We access the market in key Western European markets through the Belgian-based pesticide distribution company, Belchim Crop Protection N.V., in which we have an ownership interest. In the first quarter of 2006, we expanded this alliance to include Spain and Portugal. We also have joint venture arrangements with Nufarm Limited in several key countries in Eastern Europe, which should allow us to capitalize on anticipated growth in this part of Europe. In North America, we recently strengthened our access capabilities by signing a long-term distribution agreement with Nufarm to market and sell a number of proprietary chemistries in Canada. Through these and other alliances, along with our own targeted marketing efforts and access to novel technologies, we expect to enhance our access in key agricultural and non-crop markets and develop new products that will help us continue to compete effectively.

 

We maintain competitive manufacturing cost positions through our strategy of sourcing raw materials, intermediates and finished products from third parties in lower-cost manufacturing regions such as China, India and Mexico. We are in the seventh year of implementing this low-cost manufacturing strategy. This strategy has resulted in significant annual cost savings and lower capital spending, and has reduced the fixed capital intensity of the business. This initiative is expected to produce additional cost savings over the next several years.

 

Growth

 

We plan to grow by obtaining new and approved uses for existing product lines and acquiring, accessing, developing, marketing, distributing and/or selling complementary chemistries and/or related technologies from third parties in order to enhance our current product portfolio and our capabilities to effectively service our target markets and customers. Our growth will depend on our ability to deliver unique innovative solutions to our customers at an accelerating rate. Over the next several years, growth is anticipated from our proprietary insecticides and herbicides, and newly-accessed third party chemistries and/or technologies. For our proprietary insecticides, we launched a number of new products, expanded labels and/or unique formulations that deliver value-adding solutions to our customers. The emergence and potential spread of herbicide-resistant weeds and shifts in weed populations, coupled with several newly launched product formulations and expanded labels, provide growth opportunities for our proprietary herbicide chemistries.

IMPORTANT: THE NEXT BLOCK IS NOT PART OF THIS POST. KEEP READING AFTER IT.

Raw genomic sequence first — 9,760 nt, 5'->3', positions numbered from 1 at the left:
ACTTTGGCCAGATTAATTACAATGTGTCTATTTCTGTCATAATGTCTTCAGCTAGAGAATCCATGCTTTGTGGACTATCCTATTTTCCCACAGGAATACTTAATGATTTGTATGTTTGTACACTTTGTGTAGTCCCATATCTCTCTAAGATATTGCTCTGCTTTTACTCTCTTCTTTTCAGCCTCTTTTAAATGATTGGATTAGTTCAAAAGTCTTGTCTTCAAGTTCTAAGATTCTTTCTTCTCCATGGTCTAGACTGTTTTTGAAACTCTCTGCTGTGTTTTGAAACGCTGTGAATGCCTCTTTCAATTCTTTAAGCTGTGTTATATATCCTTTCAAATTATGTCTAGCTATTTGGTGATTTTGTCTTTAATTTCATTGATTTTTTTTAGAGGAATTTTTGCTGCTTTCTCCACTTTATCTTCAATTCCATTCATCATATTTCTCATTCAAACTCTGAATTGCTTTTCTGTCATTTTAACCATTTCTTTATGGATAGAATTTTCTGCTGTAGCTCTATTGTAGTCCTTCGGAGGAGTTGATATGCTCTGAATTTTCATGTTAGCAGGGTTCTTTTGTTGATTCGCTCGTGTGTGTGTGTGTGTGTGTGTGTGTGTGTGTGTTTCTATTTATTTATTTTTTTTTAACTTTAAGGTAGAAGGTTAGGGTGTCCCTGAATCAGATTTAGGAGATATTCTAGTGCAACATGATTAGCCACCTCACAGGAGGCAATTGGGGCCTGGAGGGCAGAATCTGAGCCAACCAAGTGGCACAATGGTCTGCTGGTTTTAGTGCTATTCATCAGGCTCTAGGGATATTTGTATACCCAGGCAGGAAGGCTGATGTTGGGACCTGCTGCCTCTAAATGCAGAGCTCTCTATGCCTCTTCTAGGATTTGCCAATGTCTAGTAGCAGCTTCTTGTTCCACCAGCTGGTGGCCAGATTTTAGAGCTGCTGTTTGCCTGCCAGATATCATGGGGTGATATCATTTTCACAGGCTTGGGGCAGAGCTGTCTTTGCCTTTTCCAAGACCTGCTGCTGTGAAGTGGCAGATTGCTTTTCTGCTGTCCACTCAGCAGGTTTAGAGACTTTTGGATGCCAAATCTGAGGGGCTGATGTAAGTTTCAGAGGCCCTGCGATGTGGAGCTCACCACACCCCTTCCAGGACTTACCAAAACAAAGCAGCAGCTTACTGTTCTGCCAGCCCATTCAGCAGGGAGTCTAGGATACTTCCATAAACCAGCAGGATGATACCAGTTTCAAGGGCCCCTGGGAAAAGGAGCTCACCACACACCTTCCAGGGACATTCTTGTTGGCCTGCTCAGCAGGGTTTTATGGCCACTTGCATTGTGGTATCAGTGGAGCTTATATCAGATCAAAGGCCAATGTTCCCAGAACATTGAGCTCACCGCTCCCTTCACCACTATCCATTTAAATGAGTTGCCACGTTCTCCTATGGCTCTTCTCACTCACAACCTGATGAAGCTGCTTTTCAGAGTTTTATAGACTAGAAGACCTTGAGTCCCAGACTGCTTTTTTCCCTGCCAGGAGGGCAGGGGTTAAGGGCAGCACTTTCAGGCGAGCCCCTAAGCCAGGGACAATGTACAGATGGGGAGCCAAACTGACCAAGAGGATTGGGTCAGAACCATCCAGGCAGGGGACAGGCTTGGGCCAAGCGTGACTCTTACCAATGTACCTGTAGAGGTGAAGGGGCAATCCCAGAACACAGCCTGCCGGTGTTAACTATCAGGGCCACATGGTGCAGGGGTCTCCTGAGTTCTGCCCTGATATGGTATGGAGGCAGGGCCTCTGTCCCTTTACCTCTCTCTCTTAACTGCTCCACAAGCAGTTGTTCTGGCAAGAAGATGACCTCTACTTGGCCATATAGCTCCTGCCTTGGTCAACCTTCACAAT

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Industry Overview

 

The three principal categories of agricultural chemicals are herbicides, representing approximately half of global industry revenue, insecticides, representing approximately a quarter of global industry revenue, and fungicides, representing most of the remaining portion of global industry revenue.

 

Insecticides are used to control a wide range of insects, including chewing pests (such as caterpillars) and sucking pests (such as aphids). Insecticides are applied as sprays, dusts or granules and are used on a wide variety of crops such as fruits, vegetables, cotton, soybean, maize and cereals. There are several major classes of insecticide chemistries, including organophosphates, carbamates, pyrethroids and neonicotinoids.